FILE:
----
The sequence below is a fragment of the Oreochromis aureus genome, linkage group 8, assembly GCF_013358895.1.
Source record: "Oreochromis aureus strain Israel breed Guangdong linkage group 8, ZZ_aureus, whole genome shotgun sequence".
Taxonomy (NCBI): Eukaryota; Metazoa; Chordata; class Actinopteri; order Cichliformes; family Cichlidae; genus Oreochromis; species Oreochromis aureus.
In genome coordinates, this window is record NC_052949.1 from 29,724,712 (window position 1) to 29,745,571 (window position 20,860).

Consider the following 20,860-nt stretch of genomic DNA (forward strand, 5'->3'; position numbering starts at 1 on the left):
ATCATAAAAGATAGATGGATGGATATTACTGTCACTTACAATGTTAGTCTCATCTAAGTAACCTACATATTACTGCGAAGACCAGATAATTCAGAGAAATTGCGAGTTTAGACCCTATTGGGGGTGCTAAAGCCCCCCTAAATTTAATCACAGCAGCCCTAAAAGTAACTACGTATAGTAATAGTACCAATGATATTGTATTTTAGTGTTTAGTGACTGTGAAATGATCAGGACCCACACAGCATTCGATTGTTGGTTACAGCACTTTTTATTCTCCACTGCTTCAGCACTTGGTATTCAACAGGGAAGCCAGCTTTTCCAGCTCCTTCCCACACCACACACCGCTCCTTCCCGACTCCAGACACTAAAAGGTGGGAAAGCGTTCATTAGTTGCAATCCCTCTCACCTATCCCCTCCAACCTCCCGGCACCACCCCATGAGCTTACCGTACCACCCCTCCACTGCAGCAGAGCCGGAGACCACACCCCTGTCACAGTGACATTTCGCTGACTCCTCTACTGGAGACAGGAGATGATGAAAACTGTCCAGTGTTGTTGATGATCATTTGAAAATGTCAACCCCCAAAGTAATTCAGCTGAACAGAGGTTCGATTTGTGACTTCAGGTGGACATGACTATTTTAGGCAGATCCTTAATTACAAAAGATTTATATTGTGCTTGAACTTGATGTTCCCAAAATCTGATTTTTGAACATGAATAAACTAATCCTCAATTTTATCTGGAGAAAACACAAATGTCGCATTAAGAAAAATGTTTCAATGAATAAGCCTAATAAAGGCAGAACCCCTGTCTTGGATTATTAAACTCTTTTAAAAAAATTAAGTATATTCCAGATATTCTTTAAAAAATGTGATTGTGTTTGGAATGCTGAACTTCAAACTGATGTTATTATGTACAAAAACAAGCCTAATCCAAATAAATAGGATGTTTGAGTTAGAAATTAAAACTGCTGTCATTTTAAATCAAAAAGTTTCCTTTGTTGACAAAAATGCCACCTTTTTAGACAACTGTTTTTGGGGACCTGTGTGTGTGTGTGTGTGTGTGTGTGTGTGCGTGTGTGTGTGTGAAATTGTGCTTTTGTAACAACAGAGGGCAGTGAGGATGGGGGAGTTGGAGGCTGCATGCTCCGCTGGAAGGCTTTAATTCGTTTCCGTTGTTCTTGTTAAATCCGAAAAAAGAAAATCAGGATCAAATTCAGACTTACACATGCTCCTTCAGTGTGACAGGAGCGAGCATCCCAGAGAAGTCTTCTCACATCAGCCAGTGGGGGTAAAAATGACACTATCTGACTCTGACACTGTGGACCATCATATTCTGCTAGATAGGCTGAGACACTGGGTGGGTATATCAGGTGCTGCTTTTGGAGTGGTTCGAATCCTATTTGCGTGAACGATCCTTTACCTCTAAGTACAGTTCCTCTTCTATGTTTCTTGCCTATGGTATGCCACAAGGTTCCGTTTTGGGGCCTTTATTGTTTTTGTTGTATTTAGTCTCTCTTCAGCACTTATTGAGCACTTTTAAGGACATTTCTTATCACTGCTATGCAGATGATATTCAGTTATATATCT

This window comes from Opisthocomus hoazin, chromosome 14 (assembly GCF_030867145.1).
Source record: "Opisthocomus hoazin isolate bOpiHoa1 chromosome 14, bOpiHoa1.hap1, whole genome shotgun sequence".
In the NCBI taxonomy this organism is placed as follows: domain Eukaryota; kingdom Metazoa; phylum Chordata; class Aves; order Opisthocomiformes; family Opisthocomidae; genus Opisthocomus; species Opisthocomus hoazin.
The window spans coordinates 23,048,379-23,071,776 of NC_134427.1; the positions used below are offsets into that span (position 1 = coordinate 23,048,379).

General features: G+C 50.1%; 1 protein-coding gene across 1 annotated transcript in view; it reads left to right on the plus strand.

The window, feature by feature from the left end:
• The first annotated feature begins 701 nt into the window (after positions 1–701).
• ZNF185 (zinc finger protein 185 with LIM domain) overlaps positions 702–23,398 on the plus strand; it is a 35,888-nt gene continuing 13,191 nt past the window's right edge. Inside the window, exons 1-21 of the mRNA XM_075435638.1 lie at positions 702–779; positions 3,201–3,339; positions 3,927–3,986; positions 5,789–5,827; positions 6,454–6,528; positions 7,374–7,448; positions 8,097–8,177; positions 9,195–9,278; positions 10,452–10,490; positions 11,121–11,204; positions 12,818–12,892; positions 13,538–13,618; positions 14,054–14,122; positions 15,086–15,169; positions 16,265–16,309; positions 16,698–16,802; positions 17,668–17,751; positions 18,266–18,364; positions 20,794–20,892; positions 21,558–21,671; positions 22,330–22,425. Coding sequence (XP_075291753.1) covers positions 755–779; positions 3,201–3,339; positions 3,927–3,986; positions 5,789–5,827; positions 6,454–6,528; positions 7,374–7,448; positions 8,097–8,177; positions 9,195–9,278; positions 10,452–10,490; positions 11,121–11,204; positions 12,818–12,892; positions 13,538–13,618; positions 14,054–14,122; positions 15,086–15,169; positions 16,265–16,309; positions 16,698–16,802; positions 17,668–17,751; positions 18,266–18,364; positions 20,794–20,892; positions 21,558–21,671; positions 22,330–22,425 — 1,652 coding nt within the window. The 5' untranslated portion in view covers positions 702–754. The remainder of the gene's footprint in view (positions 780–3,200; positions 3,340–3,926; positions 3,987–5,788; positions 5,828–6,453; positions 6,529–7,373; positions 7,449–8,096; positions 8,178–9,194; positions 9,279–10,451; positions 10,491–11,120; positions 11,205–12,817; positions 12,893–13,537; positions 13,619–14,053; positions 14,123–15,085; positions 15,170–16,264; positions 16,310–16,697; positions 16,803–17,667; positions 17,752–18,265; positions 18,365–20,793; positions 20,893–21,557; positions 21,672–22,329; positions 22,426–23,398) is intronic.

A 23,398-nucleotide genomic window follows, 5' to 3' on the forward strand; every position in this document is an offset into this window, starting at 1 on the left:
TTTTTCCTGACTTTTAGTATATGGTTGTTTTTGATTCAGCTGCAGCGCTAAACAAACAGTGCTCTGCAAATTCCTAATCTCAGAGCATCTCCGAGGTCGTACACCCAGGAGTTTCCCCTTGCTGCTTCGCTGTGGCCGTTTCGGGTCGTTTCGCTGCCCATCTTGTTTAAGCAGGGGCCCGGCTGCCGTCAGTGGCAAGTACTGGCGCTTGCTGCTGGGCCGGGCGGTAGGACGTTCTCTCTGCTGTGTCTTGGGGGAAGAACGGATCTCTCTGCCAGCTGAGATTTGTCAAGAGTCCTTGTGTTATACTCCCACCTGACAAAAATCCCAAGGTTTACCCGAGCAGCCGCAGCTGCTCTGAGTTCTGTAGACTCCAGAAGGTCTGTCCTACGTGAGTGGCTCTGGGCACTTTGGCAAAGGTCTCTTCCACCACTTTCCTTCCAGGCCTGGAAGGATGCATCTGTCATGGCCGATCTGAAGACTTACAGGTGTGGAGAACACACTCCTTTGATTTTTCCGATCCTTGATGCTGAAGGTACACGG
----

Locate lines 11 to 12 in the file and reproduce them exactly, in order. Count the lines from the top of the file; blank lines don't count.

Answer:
General features: G+C 50.1%; 1 protein-coding gene across 1 annotated transcript in view; it reads left to right on the plus strand.

The window, feature by feature from the left end: